- 2Origin of the Name:
- 3.1.1South Central:
- 3.1.3North Slope:
- 3.1.4Aleutian Islands:
- 4.3Good Friday Earthquake:
- 4.4Discovery of Oil:
- 6.3Marine Transport:
- 6.1Air Transport:
- 6.2Other Transport:
- 7Flag of Alaska:
- 8State Nickname:
The Alaska Marine Highway provides a vital surface transportation link throughout the area, as only three communities (Haines, Hyder and Skagway) enjoy direct connections to the contiguous North American road system.
The Interior is the largest region of Alaska; much of it is uninhabited wilderness.
Fairbanks is the only large city in the region.
Denali National Park and Preserve is located here. Denali is the highest mountain in North America.
Southwest Alaska is a sparsely inhabited region stretching some 500 miles inland from the Bering Sea. Most of the population lives along the coast. Kodiak Island is also located in Southwest. The massive Yukon–Kuskokwim Delta, one of the largest river deltas in the world, is here. Portions of the Alaska Peninsula are considered part of Southwest, with the remaining portions included with the Aleutian Islands.
The North Slope is mostly tundra peppered with small villages. The area is known for its massive reserves of crude oil, and contains both the National Petroleum Reserve–Alaska and the Prudhoe Bay Oil Field. The city of Utqiagvik, formerly known as Barrow, is the northernmost city in the United States and is located here.
The Northwest Arctic area, anchored by Kotzebue and also containing the Kobuk River valley, is often regarded as being part of this region. However, the respective Inupiat of the North Slope and of the Northwest Arctic seldom consider themselves to be one people.
More than 300 small volcanic islands make up this chain, which stretches over 1,200 miles into the Pacific Ocean.
Some of these islands fall in the Eastern Hemisphere, but the International Date Line was drawn west of 180° to keep the whole state, and thus the entire North American continent, within the same legal day. Two of the islands, Attu and Kiska, were occupied by Japanese forces during World War II.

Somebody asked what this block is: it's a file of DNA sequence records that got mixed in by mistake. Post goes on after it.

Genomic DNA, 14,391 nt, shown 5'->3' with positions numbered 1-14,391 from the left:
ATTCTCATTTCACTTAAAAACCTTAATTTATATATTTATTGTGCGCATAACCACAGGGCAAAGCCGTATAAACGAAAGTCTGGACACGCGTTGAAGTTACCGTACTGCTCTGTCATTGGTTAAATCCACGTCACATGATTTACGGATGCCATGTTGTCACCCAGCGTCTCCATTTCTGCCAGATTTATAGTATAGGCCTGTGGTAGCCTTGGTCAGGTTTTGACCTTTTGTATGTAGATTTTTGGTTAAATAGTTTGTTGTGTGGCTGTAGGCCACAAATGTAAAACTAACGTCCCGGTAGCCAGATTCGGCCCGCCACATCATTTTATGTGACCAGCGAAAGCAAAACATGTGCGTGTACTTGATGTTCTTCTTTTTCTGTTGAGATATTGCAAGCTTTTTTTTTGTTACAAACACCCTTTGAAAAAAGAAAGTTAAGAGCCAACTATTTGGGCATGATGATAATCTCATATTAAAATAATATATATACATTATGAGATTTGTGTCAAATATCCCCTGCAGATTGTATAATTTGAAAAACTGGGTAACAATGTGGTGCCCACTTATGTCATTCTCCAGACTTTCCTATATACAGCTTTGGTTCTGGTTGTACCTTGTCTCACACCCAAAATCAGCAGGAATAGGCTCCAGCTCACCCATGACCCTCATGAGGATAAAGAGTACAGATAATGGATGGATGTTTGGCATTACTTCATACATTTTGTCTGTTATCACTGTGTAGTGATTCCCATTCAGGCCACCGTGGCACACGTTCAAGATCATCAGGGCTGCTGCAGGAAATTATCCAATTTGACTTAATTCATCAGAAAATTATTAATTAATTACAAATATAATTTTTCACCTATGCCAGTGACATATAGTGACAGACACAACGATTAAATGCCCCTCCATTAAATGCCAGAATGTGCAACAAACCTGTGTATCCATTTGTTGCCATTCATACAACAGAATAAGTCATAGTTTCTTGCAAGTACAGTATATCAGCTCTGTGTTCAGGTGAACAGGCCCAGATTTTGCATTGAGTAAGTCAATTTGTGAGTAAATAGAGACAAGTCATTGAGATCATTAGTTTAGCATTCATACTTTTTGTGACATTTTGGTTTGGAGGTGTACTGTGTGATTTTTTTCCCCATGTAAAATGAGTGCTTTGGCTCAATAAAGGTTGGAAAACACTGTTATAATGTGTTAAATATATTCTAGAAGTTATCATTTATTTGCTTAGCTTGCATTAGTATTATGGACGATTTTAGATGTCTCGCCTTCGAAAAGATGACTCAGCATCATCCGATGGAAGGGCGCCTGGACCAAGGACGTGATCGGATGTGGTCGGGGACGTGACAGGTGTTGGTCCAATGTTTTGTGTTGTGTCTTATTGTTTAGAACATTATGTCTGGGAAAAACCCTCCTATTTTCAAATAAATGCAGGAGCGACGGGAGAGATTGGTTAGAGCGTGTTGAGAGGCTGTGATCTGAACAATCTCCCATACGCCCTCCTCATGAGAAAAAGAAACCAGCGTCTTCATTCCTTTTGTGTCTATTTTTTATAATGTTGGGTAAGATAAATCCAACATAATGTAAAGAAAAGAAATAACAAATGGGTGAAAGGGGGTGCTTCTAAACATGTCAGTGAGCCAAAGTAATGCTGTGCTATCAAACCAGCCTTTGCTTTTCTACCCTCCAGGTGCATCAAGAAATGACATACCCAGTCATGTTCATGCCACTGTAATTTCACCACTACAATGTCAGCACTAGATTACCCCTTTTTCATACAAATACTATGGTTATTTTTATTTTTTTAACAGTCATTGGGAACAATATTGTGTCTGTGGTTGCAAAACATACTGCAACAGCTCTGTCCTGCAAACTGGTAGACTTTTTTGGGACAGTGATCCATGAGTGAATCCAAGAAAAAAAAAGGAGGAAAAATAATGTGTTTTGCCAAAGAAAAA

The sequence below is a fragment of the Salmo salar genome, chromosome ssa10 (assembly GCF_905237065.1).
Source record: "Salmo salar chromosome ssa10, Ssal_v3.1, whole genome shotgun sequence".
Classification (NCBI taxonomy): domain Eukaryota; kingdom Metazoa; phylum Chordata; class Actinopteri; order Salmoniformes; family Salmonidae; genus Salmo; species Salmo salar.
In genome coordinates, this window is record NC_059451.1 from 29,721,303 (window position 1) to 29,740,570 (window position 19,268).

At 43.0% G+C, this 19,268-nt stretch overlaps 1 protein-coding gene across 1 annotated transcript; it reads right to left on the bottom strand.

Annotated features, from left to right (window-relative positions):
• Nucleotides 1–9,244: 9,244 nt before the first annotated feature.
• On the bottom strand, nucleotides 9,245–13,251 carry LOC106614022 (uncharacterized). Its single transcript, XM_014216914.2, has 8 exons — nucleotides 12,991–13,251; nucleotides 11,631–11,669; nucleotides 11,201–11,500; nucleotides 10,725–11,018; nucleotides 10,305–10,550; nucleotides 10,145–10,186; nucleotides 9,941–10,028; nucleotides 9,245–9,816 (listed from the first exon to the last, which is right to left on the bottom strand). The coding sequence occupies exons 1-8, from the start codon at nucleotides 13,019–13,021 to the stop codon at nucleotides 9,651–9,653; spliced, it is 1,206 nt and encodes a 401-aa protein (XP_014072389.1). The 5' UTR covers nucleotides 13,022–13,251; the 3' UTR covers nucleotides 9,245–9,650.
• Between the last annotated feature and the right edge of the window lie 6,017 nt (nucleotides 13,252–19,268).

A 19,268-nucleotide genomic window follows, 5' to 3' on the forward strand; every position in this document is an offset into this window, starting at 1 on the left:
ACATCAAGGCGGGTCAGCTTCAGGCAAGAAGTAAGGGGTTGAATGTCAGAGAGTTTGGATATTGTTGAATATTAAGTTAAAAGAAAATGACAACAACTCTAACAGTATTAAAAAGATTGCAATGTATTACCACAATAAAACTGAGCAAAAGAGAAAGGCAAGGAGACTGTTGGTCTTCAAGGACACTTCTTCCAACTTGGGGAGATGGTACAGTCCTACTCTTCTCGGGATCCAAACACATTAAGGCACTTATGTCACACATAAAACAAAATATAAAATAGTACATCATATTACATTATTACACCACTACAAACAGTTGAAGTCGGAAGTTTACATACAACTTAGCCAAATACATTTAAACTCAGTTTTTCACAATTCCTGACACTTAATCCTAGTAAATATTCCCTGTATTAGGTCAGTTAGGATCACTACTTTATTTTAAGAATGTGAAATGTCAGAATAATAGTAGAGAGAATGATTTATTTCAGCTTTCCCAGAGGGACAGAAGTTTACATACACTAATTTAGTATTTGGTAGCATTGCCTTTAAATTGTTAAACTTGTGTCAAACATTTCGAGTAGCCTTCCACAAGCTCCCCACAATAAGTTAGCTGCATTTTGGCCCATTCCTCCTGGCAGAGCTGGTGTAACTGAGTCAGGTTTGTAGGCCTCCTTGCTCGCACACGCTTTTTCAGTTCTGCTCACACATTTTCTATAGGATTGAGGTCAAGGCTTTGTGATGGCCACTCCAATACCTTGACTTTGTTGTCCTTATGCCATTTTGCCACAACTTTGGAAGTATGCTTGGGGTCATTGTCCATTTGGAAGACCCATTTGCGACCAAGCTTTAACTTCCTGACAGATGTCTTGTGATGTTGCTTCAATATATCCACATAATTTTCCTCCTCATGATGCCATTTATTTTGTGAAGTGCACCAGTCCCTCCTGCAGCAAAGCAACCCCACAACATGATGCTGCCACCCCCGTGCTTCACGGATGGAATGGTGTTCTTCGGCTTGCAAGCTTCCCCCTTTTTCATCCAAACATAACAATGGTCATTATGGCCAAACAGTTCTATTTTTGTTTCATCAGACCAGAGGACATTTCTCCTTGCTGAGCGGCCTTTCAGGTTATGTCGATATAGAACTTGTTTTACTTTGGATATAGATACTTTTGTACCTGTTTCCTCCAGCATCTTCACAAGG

Numerous indigenous peoples occupied Alaska for thousands of years before the arrival of European peoples to the area. Linguistic and DNA studies done here have provided evidence for the settlement of North America by way of the Bering land bridge. At the Upward Sun River site in the Tanana River Valley in Alaska, remains of a six-week-old infant were found. The baby’s DNA showed that she belonged to a population that was genetically separate from other native groups present elsewhere in the New World at the end of the Pleistocene. Ben Potter, the University of Alaska Fairbanks archaeologist who unearthed the remains at the Upward River Sun site in 2013, named this new group Ancient Beringians.
The Tlingit people developed a society with a matrilineal kinship system of property inheritance and descent in what is today Southeast Alaska, along with parts of British Columbia and the Yukon. Also in Southeast were the Haida, now well known for their unique arts. The Tsimshian people came to Alaska from British Columbia in 1887, when President Grover Cleveland, and later the U.S. Congress, granted them permission to settle on Annette Island and found the town of Metlakatla. All three of these peoples, as well as other indigenous peoples of the Pacific Northwest Coast, experienced smallpox outbreaks from the late 18th through the mid-19th century, with the most devastating epidemics occurring in the 1830s and 1860s, resulting in high fatalities and social disruption.